As young people advance through puberty, a number of health risks increase, according to a UMCG study that was published on 10 June. The relevant organizations are already taking action by providing extra contact time for adolescents.
On 10 June, principal researcher Prof. Menno Reijneveld (Social Medicine) presented the results of the research to the Director of Public Health (Ministry of Health, Welfare and Sport).
The results show that problems in a number of areas increase considerably in adolescence. This increase is greater in certain groups, such as young people with low-skilled parents and in lower levels of education. However, the differences between groups are relatively small; all youngsters need attention. A reliable assessment of the risks that apply to young people helps in providing the best advice. Tailored prevention programmes can then be offered, for example in the form of information and computer feedback.
The UMCG carried out the research for the Ministry of Health, Welfare and Sport, which provided funding of € 15 million in 2012 for local authorities to develop an extra preventive contact moment with adolescents. The GGD (community health services) and JGZ (youth health services) organizations are hard at work finding ways to provide the extra contact time. The research shows that extra contact time definitely helps to prevent health risks in this vulnerable group.
The study Stabiliteit en verandering van psychosociale gezondheid en leefstijl bij adolescenten en mogelijkheden voor interventies [‘Stability and Change in Psychosocial Health and Life Style in Adolescents and Possibilities for Intervention’] focuses on the nature and prevention of risk behaviour and health problems, including psychosocial problems. The study looked at which problems occur among 16-year-olds, and which of the problems are recent. Various health issues arise in this age group, including overweight, physical activity and nutrition, smoking, alcohol and cannabis use, depression and bullying. The research placed additional emphasis on specific risk groups and investigated the factors that can influence the problems.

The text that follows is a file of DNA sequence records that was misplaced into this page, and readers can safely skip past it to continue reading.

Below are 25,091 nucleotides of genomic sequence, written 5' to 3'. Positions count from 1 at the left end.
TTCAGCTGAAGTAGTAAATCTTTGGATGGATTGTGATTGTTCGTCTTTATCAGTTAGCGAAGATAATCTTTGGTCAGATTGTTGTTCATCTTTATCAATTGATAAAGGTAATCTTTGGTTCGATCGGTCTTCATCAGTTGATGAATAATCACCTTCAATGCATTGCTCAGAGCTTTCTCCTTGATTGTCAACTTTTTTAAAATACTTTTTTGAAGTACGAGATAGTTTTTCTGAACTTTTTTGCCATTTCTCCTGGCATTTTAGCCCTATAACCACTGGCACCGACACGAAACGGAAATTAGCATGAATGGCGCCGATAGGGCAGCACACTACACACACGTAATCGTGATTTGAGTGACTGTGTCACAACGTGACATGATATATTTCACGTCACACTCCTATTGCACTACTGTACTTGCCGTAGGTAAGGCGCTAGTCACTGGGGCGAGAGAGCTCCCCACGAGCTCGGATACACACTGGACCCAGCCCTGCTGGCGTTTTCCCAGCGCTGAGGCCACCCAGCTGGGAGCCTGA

On the basis of the data from the long-term TRAILS study, which has been monitoring the health of a large cohort of young people for 12 years, an analysis was carried out of risk behaviour and health problems occurring in the group, and five recommendations were made regarding the best way to provide the extra contact time. Read the full study here [hyperlink]
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